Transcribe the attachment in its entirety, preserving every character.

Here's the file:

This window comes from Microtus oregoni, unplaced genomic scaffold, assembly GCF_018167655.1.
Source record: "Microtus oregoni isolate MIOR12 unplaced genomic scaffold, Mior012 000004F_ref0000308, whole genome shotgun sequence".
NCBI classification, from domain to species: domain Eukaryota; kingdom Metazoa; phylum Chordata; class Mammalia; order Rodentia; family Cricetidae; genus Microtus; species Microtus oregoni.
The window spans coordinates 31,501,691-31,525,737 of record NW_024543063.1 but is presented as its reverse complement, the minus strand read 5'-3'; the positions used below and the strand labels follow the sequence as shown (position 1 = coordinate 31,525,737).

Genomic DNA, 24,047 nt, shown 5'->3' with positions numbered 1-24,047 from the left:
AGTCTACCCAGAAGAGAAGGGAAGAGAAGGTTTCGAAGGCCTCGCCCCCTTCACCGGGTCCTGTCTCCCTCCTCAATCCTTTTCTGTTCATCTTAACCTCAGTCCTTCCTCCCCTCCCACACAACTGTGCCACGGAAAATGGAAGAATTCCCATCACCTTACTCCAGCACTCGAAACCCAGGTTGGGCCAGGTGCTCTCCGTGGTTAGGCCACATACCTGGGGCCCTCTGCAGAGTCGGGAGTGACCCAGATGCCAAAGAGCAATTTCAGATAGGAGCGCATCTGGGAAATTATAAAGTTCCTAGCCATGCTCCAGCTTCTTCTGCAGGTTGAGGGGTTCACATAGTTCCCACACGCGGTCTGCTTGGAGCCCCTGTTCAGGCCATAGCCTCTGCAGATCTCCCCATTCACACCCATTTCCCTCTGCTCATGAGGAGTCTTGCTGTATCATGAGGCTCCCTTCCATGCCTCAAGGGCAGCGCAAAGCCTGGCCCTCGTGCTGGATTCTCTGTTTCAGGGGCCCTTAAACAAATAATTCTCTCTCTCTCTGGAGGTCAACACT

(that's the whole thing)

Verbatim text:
This window comes from Microtus oregoni, unplaced genomic scaffold, assembly GCF_018167655.1.
Source record: "Microtus oregoni isolate MIOR12 unplaced genomic scaffold, Mior012 000004F_ref0000308, whole genome shotgun sequence".
NCBI classification, from domain to species: domain Eukaryota; kingdom Metazoa; phylum Chordata; class Mammalia; order Rodentia; family Cricetidae; genus Microtus; species Microtus oregoni.
The window spans coordinates 31,501,691-31,525,737 of record NW_024543063.1 but is presented as its reverse complement, the minus strand read 5'-3'; the positions used below and the strand labels follow the sequence as shown (position 1 = coordinate 31,525,737).

Genomic DNA, 24,047 nt, shown 5'->3' with positions numbered 1-24,047 from the left:
AGTCTACCCAGAAGAGAAGGGAAGAGAAGGTTTCGAAGGCCTCGCCCCCTTCACCGGGTCCTGTCTCCCTCCTCAATCCTTTTCTGTTCATCTTAACCTCAGTCCTTCCTCCCCTCCCACACAACTGTGCCACGGAAAATGGAAGAATTCCCATCACCTTACTCCAGCACTCGAAACCCAGGTTGGGCCAGGTGCTCTCCGTGGTTAGGCCACATACCTGGGGCCCTCTGCAGAGTCGGGAGTGACCCAGATGCCAAAGAGCAATTTCAGATAGGAGCGCATCTGGGAAATTATAAAGTTCCTAGCCATGCTCCAGCTTCTTCTGCAGGTTGAGGGGTTCACATAGTTCCCACACGCGGTCTGCTTGGAGCCCCTGTTCAGGCCATAGCCTCTGCAGATCTCCCCATTCACACCCATTTCCCTCTGCTCATGAGGAGTCTTGCTGTATCATGAGGCTCCCTTCCATGCCTCAAGGGCAGCGCAAAGCCTGGCCCTCGTGCTGGATTCTCTGTTTCAGGGGCCCTTAAACAAATAATTCTCTCTCTCTCTGGAGGTCAACACT